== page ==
We rushed into a war in Afghanistan. The response to 9/11 should have been a criminal investigation, not a war. Surely the United States could have capitalized on the unparalleled sympathy expressed around the world to stop bin Laden and al-Qaeda without pretending that the world was near the apocalypse? Why would we try to “martyrify” a group of radicals for whom martyrdom was the ultimate honor?
Then we gloated in establishing Guantanamo Bay on January 11, 2002 – claiming that indefinite detention without trial in a legal black hole was the way to make America safe. We didn’t stop to ask ourselves if it was wise to reject legal principles dating back to Magna Carta in 1215. We said that the Muslims we gathered did not deserve the protections of the Geneva Conventions because they did not respect our “rules of war”. – as if, somehow, bin Laden’s crimes were exponentially worse than those of Adolf Hitler, who exterminated several million people in his death camps.
In the meantime, for several hundred years, the world has gradually moved closer to eliminating torture. This led, in 1985, to the United Nations Convention against Torture.
Overnight after 9/11 we dismissed this, with Donald Rumsfeld announcing that waterboarding was nothing more than an “enhanced interrogation technique”.
It was telling that he borrowed this term from the Gestapo, who called waterboarding verschärfte vernehmung (enhanced interrogation), rather than from the medieval Inquisition who described it as tortura del agua (water torture). We sent the general who oversaw Guantanamo’s abuses to Abu Ghraib, to bring the blessings of freedom there as well.
Indeed, by then we had already invaded Iraq, and when we had the chance to support fledgling democracies during the Arab Spring, we either stabbed them in the back at a crucial moment, such as when we withdrew air support from the Kurds in northeast Syria and basically invited Turkish President Erdogan to attack them, or we actively worked for a military coup, like in Egypt.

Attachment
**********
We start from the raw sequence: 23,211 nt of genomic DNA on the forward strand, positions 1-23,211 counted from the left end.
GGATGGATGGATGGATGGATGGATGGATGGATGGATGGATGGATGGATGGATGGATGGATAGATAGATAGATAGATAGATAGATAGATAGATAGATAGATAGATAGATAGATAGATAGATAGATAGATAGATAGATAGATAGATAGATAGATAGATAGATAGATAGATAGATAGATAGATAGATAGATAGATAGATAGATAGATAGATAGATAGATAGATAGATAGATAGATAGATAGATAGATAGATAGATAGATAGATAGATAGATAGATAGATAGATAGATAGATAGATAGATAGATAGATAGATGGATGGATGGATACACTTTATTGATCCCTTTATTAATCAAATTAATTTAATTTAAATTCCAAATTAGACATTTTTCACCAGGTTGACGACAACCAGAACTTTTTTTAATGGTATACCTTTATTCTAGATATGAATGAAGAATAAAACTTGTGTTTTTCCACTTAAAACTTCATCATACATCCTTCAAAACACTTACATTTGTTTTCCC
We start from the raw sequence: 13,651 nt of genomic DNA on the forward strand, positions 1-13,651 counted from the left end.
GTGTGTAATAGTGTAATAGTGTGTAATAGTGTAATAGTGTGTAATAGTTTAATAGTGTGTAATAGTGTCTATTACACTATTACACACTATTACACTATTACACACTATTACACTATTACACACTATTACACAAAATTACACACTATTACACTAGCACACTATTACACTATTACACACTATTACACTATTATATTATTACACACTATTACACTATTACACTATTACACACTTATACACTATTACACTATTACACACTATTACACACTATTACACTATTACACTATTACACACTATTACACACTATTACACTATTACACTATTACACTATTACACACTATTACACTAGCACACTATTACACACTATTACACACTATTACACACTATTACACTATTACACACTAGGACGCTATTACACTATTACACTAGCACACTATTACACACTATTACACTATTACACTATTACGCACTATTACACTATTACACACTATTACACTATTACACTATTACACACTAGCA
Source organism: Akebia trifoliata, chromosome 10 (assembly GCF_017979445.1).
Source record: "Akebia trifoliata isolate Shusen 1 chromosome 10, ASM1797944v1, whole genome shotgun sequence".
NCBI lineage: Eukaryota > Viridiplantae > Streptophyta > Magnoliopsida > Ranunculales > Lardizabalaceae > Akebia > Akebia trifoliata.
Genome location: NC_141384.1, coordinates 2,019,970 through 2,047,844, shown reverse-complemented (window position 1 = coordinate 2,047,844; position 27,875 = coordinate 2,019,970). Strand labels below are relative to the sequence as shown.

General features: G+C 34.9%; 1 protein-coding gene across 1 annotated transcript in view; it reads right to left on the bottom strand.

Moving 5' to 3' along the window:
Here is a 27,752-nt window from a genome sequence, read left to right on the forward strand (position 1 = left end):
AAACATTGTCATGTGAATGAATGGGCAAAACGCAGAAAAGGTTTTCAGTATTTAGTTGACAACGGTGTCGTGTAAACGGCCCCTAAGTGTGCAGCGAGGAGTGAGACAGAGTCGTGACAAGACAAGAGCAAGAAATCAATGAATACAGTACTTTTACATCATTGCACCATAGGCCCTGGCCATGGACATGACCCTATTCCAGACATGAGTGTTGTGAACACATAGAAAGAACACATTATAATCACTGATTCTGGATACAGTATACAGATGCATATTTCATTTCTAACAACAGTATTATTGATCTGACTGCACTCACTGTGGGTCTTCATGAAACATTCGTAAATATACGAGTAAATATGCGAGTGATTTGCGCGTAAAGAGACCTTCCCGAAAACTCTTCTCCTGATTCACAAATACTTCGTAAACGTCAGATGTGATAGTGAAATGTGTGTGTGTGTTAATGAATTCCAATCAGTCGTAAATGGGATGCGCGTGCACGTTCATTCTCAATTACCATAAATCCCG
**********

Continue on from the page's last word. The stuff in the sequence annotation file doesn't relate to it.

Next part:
From waterboarding to drones
Then, when the constitutional law professor turned President Obama into a recoil from torture, he substituted execution without trial — as if being turned into a ‘bug splat’ by a Predator drone was somehow a step up. about being left to rot in Guantanamo.
In the end, hypocrisy is the leaven that ferments hatred, and there can be no more blatant hypocrisy than advertising a project to promote freedom while torturing people into it. accept. All of these policies, and many more, have alienated those we should have courted, including Muslims around the world.
Yet, in the end, we failed in our greatest duty: to inspire people to dream of a better life.
President Joe Biden recently said that the United States has spent $2 trillion in Afghanistan alone, or more than $50,000 per Afghan citizen. The World Bank estimates the average annual income in this impoverished country at $500, so my American taxes represented 100 years of wealth for every Afghan man, woman and child.
What did we do with our money?
We funneled most of it to the arms manufacturers and venal members of the regime we installed in Kabul. What have we given the Afghan people for such a large sum?
They say the only lesson we learn from history is that we never learn from history. Hopefully, we can look back over the past two decades and learn something useful, for once.
The opinions expressed in this article are those of the author and do not necessarily reflect the editorial policy of Al Jazeera.